It has been suggested by writer Dilip Sakar that Lock was shot down by the German ace Oberleutnant Johann Schmid from Jagdgeschwader 26 near Calais since he was the only German pilot to make a claim. However, Lock was posted missing on an early morning sortie. The war diary for JG 26 shows that Schmid made his claim at 18:32 in the evening and that the location of his claim was not listed in Schmid’s combat report.
Lock’s name is carved in Panel 29 on the Runnymede Memorial along with the 20,400 other British and Commonwealth airmen who were posted missing in action during the war. A new road was named after him in Bayston Hill, Shropshire where his family’s former home lies, as well as the members’ bar at the Shropshire Aero Club based at a former wartime airfield, RAF Sleap.
There is also a stained glass memorial to him in Bayston Hill Memorial Hall
List of victories
Lock was credited with 26 air victories and eight probable victories. The total included 17 Bf 109s, one ‘Heinkel He 113’ (probably a Bf 109), one Henschel Hs 126, two Bf 110s, two He 111s, two Ju 88s and a Do 17 destroyed.
Robert Francis Thomas “Bob” Doe, DSO, DFC & Bar (10th March 1920 – 21st February 2010)
Robert Francis Thomas Doe was born in Reigate, Surrey, on 10th March 1920. After leaving school before taking examinations he started work as an office boy for the News of the World. Doe joined the Royal Air Force Volunteer Reserve in March 1938 and made his first solo flight on 16th June 1938.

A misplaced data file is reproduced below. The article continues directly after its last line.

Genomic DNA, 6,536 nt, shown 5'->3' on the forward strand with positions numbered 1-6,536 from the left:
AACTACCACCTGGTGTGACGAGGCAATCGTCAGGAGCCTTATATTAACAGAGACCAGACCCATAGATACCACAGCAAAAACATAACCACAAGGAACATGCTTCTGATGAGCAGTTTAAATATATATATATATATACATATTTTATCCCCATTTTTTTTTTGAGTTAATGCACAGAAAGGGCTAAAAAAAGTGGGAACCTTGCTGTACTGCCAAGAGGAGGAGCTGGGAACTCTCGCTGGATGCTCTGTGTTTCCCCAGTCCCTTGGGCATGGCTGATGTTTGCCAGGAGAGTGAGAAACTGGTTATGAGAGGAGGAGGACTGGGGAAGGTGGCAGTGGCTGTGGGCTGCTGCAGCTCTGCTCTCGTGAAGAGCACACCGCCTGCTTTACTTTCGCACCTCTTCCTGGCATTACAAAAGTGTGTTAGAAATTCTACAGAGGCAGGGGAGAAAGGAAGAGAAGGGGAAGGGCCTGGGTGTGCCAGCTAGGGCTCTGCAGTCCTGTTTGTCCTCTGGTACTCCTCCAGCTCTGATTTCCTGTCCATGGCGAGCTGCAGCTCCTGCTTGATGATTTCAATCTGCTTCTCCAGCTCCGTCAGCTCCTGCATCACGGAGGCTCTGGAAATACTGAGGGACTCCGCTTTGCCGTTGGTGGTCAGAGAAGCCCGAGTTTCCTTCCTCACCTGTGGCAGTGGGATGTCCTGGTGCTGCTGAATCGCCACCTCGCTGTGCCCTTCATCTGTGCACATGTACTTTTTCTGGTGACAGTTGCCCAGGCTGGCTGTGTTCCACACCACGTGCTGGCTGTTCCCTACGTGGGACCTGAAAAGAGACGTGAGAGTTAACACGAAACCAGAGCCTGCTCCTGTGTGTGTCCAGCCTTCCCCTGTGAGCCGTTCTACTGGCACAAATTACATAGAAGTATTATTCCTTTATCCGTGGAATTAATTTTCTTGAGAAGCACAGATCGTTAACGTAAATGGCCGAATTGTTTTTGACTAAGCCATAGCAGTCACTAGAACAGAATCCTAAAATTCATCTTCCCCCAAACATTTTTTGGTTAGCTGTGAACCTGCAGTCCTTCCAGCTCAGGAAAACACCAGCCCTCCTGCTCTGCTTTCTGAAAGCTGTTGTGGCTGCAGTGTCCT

Second World War
After applying for a short service commission, Doe joined the Royal Air Force in January 1939. Doe trained with 15 E&RFTS (Elementary & Reserve Flying Training School) at RAF Redhill, Surrey and combat training with 6 Flying Training School at RAF Little Rissington.
Doe was posted on 6th November 1939 to No. 234 Squadron, a Spitfire Squadron at RAF Leconfield alongside Australian Pat Hughes, who would later become an ace. Doe served with No. 234 squadron for most of the Battle of Britain. Doe claimed his first victory on 15th August 1940 when he shot down two Messerschmitt Bf 110s followed by a Messerschmitt Bf 109 and a Dornier Do 18th on 16th August, a Bf 109 destroyed (of JG 52) and another Bf 109 damaged on 18th August, a half-share of a KG 54 Junkers Ju 88 on 21st August and a Bf 109 shot down on 26th August 1940. In September, he added to his tally with No. 234 Squadron with three Bf 110s on 4th September, a shared JG 53 Bf 109 on 5th September, three damaged Dornier Do 17s and a Bf 109 shot down on 6th September, and a Heinkel He 111 destroyed on 7th September.
On 27th September 1940 Doe was posted to No. 238 Squadron, flying Hurricanes from RAF Middle Wallop in Wiltshire, claiming his first victory for the squadron on 30th September by shooting down a KG 55 He 111. In October, Doe shot down a Bf 110 on 1st October and a Ju 88 on 7th October, the last of his 14 and 2 shared aerial victories of the battle and of the war.
On 10th October, in combat over Warmwell, Dorset with some Bf 109s at 12:00, his plane was critically damaged and he was wounded in the leg and shoulder. Doe bailed out, landing on Brownsea Island while his Hawker Hurricane crashed near Corfe Castle viaduct on what is now part of the Swanage Railway. Admitted to Poole Hospital on 22nd October 1940, Doe was awarded the Distinguished Flying Cross and received a Bar a month later on 26th November. Doe rejoined No. 238 Squadron in December 1940.